Trump May Take Arizona’s School Tax Credit Program National

Private School Tuition Fund 123 is excited to share that it has provided many students at many different schools, corporate and individual tax credit scholarships. These funds help insure students stay enrolled at a school of their choice, which provides students with a competitive education. PSTF 123 is also pleased that Arizona is a leader in private education read this article to see how Arizona is leading the nation in providing students with a competitive education.

PHOENIX — Arizona has offered tax breaks in exchange for donations to private-school scholarships for two decades. Seventeen states have followed in the Grand Canyon State’s footsteps.

The federal government could be next.

President Donald Trump has proposed investing $250 million into a private-school-choice program, though he has offered no details on what it would involve. Education experts have indicated it could be a voucher program similar to the program Arizona just expanded, but say it’s more likely to be a tax credit similar to Arizona’s School Tuition Organization program.

The Trump administration on Wednesday announced some broad information on the president’s tax-cut proposal but did not provide details on specific tax credits that may be included.

Arizona’s private-school tax-credit program consists of four separate tax credits, two for individuals and two for corporations. Donations are made to qualifying school tuition organizations, which then allocate scholarships for students at private schools. Individual taxpayers this year can get a dollar-for-dollar tax credit of up to $1,086 for donations.

Both Trump and Secretary of Education Betsy DeVos have shown an interest in the latter in recent months, and DeVos’ ties with school tax credits and Arizona are numerous.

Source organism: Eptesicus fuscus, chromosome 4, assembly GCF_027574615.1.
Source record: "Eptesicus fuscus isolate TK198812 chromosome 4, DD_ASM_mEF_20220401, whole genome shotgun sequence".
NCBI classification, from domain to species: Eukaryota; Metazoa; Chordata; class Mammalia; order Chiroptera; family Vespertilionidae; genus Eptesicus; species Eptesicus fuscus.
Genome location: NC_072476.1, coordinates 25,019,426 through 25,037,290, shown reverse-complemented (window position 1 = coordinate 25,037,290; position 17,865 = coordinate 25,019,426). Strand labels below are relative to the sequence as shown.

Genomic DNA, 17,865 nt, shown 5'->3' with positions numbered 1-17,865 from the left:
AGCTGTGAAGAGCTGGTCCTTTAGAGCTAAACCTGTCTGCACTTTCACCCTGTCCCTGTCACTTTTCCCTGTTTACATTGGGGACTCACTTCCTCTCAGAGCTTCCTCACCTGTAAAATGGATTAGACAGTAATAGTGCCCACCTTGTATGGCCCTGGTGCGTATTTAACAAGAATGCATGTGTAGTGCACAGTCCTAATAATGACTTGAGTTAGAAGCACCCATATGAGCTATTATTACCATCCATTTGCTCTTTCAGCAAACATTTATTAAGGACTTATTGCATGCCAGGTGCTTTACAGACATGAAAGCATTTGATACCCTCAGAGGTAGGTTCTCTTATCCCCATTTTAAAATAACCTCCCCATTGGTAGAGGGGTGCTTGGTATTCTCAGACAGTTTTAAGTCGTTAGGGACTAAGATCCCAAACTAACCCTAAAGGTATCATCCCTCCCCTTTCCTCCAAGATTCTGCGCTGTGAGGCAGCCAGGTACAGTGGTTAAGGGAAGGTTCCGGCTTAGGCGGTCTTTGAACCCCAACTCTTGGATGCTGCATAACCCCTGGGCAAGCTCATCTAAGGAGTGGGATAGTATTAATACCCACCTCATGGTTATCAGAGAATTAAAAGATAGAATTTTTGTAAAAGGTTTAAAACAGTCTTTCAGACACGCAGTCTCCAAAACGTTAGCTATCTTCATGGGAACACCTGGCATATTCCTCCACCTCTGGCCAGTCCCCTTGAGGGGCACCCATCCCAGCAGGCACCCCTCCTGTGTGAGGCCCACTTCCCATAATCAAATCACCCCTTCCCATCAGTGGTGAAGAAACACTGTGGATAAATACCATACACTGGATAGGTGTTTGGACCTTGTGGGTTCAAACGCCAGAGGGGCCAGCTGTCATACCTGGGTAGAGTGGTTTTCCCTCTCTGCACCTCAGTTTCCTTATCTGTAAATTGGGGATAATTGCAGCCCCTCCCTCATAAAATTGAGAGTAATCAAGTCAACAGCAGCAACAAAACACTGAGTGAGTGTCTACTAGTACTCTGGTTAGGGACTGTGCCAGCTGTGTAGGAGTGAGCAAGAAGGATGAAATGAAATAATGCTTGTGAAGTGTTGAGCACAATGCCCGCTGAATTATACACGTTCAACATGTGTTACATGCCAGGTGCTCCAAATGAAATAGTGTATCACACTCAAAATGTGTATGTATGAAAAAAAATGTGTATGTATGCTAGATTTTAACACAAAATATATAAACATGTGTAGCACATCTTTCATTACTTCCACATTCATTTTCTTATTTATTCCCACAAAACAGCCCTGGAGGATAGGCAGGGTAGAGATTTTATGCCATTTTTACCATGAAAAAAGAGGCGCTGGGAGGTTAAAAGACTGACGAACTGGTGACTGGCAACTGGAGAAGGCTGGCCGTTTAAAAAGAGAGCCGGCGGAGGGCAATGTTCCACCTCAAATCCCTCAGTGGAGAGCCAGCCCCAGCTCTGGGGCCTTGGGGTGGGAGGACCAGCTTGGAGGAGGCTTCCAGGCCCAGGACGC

Until her appointment, DeVos oversaw the American Federation for Children, one of the most influential national school-choice advocacy groups in the nation. The organization she founded and helped fund spent more than $200,000 to elect conservative lawmakers to the Arizona Legislature last year.

Gov. Doug Ducey is a vocal supporter of DeVos, as are Arizona’s charter school and other state school choice leaders.

Trump and DeVos in March visited a Florida private school that benefits from that state’s tuition tax-credit program. And Trump in his speech to the joint chambers of Congress recognized a Florida student who benefited from a school tax-credit scholarship.

“We see the tax credit as a great option for getting children into better schools.”

While Florida’s tax-credit program is larger and garners more national attention than Arizona’s, it allows only corporations to donate to scholarship organizations. Republican bills in the U.S. House and Senate propose a program that would allow individuals and corporations to claim a tax credit for donating to a K-12 school scholarship-granting organization — a nearly identical setup to what exists in Arizona.

Tommy Schultz, national communications director for the American Federation for Children, said the group believes a tax-credit program is Trump’s “most likely and most viable” option at this point. The organization is working with Congress on federal legislation.

“We see the tax credit as a great option for getting children into better schools,” he said, saying it would be politically easier to pass a tax credit as part of a tax-reform bill package than to try to push a new voucher program through Congress.

“We have seen, like in Arizona, tremendous momentum in the states. For the first time in quite a while, we have the opportunity to get something done in Washington, D.C.,” he said.

Arizona’s program provides scholarships to help thousands of students attend private school each year. Supporters say it gives parents, some of whom would not otherwise be able to afford a private education, more access to the schools of their choice. According to the data, more than half of the scholarships are allocated to students from low-income families.

But critics warn that Arizona should provide some cautionary lessons for a federal system.